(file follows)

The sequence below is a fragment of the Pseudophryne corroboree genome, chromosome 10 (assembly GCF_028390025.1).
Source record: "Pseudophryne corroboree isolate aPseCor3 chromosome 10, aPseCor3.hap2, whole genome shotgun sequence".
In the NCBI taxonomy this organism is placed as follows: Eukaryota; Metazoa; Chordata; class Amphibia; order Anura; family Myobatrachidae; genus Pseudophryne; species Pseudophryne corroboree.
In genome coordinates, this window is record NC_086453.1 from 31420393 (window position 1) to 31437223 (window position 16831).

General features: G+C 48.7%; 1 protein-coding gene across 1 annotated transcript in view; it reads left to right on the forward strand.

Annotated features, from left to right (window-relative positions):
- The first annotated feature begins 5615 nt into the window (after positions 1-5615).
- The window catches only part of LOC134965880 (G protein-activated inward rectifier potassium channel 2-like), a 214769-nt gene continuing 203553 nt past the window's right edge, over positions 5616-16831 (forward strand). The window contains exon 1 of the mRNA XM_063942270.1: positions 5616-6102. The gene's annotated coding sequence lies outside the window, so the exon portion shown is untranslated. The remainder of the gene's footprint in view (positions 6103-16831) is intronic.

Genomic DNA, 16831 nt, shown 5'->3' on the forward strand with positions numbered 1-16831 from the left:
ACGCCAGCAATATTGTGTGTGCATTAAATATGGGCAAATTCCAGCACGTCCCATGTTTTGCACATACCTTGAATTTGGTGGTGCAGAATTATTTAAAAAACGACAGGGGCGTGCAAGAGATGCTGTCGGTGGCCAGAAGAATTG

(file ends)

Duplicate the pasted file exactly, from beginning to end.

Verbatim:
The sequence below is a fragment of the Pseudophryne corroboree genome, chromosome 10 (assembly GCF_028390025.1).
Source record: "Pseudophryne corroboree isolate aPseCor3 chromosome 10, aPseCor3.hap2, whole genome shotgun sequence".
In the NCBI taxonomy this organism is placed as follows: Eukaryota; Metazoa; Chordata; class Amphibia; order Anura; family Myobatrachidae; genus Pseudophryne; species Pseudophryne corroboree.
In genome coordinates, this window is record NC_086453.1 from 31420393 (window position 1) to 31437223 (window position 16831).

General features: G+C 48.7%; 1 protein-coding gene across 1 annotated transcript in view; it reads left to right on the forward strand.

Annotated features, from left to right (window-relative positions):
- The first annotated feature begins 5615 nt into the window (after positions 1-5615).
- The window catches only part of LOC134965880 (G protein-activated inward rectifier potassium channel 2-like), a 214769-nt gene continuing 203553 nt past the window's right edge, over positions 5616-16831 (forward strand). The window contains exon 1 of the mRNA XM_063942270.1: positions 5616-6102. The gene's annotated coding sequence lies outside the window, so the exon portion shown is untranslated. The remainder of the gene's footprint in view (positions 6103-16831) is intronic.

Genomic DNA, 16831 nt, shown 5'->3' on the forward strand with positions numbered 1-16831 from the left:
ACGCCAGCAATATTGTGTGTGCATTAAATATGGGCAAATTCCAGCACGTCCCATGTTTTGCACATACCTTGAATTTGGTGGTGCAGAATTATTTAAAAAACGACAGGGGCGTGCAAGAGATGCTGTCGGTGGCCAGAAGAATTG